Email updates

Keep up to date with the latest news and content from Critical Care and BioMed Central.

This article is part of the supplement: 34th International Symposium on Intensive Care and Emergency Medicine

Open Access Poster presentation

Intensive alveolar recruitment after cardiac surgery: a randomized controlled clinical trial

A Leme1*, L Hajjar1, M Amato1, J Fukushima1, C Hashizume1, E Nozawa1, E Osawa1, R Nakamura1, J Almeida2, R Ianotti1, J Auler1 and F Galas1

  • * Corresponding author: A Leme

Author Affiliations

1 Heart Institute, São Paulo, Brazil

2 Instituto do Cancer do Estado de São Paulo, Brazil

For all author emails, please log on.

Critical Care 2014, 18(Suppl 1):P271  doi:10.1186/cc13461

The electronic version of this article is the complete one and can be found online at:

Published:17 March 2014

© 2014 Leme et al.; licensee BioMed Central Ltd.

This is an Open Access article distributed under the terms of the Creative Commons Attribution License (, which permits unrestricted use, distribution, and reproduction in any medium, provided the original work is properly cited. The Creative Commons Public Domain Dedication waiver ( applies to the data made available in this article, unless otherwise stated.


Protective mechanical ventilation has been associated with lower incidence of pulmonary and extrapulmonary complications in major surgery. The aim of the present study is evaluate whether adding an intensive alveolar recruitment protocol improves clinical outcomes and reduces healthcare utilization in patients undergoing cardiac surgery.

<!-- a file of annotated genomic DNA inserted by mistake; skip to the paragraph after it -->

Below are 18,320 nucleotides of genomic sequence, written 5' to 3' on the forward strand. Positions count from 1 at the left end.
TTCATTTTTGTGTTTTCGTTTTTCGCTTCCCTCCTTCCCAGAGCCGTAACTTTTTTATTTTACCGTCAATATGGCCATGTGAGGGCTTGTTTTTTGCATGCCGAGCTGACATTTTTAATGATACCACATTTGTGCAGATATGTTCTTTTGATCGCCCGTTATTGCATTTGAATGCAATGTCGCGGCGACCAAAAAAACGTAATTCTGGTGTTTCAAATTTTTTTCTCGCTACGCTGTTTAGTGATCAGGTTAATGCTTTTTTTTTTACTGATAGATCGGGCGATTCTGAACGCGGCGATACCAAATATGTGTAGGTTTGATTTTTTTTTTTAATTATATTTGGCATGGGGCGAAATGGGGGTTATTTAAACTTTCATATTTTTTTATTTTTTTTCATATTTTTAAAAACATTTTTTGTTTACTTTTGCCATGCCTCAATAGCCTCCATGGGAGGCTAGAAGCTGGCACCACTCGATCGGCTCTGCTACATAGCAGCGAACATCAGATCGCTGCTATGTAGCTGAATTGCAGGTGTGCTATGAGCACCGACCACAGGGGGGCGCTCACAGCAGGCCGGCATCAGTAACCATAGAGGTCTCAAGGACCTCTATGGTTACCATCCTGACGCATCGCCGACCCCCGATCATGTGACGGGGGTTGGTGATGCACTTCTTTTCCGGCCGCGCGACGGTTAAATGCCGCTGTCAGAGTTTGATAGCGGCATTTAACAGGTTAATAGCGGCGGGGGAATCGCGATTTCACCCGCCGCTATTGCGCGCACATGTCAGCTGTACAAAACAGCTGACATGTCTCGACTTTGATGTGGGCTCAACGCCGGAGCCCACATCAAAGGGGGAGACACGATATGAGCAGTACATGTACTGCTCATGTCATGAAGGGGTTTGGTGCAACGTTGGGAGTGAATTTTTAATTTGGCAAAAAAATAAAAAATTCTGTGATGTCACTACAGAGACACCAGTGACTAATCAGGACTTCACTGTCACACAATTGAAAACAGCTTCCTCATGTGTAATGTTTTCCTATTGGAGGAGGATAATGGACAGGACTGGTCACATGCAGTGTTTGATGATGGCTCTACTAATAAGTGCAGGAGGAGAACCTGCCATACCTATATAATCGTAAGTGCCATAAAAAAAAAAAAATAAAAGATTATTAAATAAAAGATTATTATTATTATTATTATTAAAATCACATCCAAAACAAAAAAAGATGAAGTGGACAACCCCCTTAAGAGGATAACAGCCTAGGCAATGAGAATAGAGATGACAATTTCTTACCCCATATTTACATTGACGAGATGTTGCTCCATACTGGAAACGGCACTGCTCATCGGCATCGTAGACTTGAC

In this single-center, parallel-group trial, we randomly assigned adult patients presenting signals of deficient gas exchange (PaO2/FIO2 <250 at a PEEP of 5 cmH2O) in the immediate postoperative period to either intensive alveolar recruitment or a standard protocol, both using low-tidal volume ventilation (6 ml/kg/ibw). Our hypothesis was that an aggressive alveolar recruitment protocol will be translated to better lung compliance, better gas exchange, fewer pulmonary complications and reduced length of hospital stay when compared with the control group.


A total of 320 patients were enrolled in the study, 163 patients in the standard protocol group and 157 in the intensive alveolar recruitment group. Patients of the interventional group presented a higher incidence of pneumonia than patients for the control group (5 (3.3%) vs. 19 (22%), P = 0.004). The length of the hospital stay was shorter among patients receiving intensive alveolar recruitment than among those receiving standard care (10.9 (9.9 to 11.9) vs. 12.4 days (11.3 to 13.6); P = 0.045). There was no difference between groups according to extrapulmonary complications and mortality.


In this trial, an intensive alveolar recruitment protocol associated with a protective mechanical ventilation strategy reduced pulmonary complication and length of hospital stay in patients undergoing cardiac surgery (NCT01502332).


  1. Futier E, Constantin JM, Paugam-Burtz C, et al.: A trial of intraoperative low-tidal-volume ventilation in abdominal surgery.

    N Engl J Med 2013, 369:428-437. PubMed Abstract | Publisher Full Text OpenURL